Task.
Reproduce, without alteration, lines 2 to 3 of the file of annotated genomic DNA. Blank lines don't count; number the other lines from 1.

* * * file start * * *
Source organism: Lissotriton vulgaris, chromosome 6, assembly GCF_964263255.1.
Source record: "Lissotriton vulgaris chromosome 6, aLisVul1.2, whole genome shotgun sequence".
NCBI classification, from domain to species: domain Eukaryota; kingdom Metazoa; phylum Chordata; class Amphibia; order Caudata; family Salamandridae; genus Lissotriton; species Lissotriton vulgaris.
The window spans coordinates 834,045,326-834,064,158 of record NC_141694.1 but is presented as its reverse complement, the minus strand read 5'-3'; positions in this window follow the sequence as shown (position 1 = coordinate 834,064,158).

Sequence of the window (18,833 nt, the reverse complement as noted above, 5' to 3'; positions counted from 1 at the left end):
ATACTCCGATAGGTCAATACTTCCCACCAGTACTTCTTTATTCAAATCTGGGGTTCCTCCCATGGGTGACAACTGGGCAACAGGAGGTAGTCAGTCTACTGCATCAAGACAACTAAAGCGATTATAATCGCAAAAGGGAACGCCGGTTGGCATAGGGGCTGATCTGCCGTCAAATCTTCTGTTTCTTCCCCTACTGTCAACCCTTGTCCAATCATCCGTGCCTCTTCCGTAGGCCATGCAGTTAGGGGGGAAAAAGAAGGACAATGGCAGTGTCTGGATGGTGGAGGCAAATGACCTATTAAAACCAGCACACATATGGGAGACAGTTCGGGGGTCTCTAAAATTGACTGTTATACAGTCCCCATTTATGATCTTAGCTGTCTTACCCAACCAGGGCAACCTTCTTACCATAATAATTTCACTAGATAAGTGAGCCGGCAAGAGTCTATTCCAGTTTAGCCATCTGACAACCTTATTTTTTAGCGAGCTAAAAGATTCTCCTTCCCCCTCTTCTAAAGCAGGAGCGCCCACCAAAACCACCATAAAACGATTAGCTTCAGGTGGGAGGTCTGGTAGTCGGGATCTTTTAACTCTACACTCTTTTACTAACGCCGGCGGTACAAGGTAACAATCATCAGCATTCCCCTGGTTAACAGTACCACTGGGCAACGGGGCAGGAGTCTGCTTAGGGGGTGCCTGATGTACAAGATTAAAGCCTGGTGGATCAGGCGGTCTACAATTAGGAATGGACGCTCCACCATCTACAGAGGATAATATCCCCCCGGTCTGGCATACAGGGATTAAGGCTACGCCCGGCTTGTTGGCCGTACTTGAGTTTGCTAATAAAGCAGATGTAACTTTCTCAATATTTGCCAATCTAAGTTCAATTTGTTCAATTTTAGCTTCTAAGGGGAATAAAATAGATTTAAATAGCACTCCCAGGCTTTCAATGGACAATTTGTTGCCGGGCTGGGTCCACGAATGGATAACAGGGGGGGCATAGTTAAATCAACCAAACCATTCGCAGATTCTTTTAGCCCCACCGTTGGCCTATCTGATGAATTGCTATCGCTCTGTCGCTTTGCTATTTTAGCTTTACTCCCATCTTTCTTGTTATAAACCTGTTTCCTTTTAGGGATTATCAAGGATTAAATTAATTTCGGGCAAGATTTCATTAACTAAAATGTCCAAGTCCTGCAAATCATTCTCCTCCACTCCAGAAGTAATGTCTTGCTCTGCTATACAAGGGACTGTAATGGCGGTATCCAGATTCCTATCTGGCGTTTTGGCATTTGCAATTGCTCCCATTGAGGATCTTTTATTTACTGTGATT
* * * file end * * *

Source record: "Lissotriton vulgaris chromosome 6, aLisVul1.2, whole genome shotgun sequence".
NCBI classification, from domain to species: domain Eukaryota; kingdom Metazoa; phylum Chordata; class Amphibia; order Caudata; family Salamandridae; genus Lissotriton; species Lissotriton vulgaris.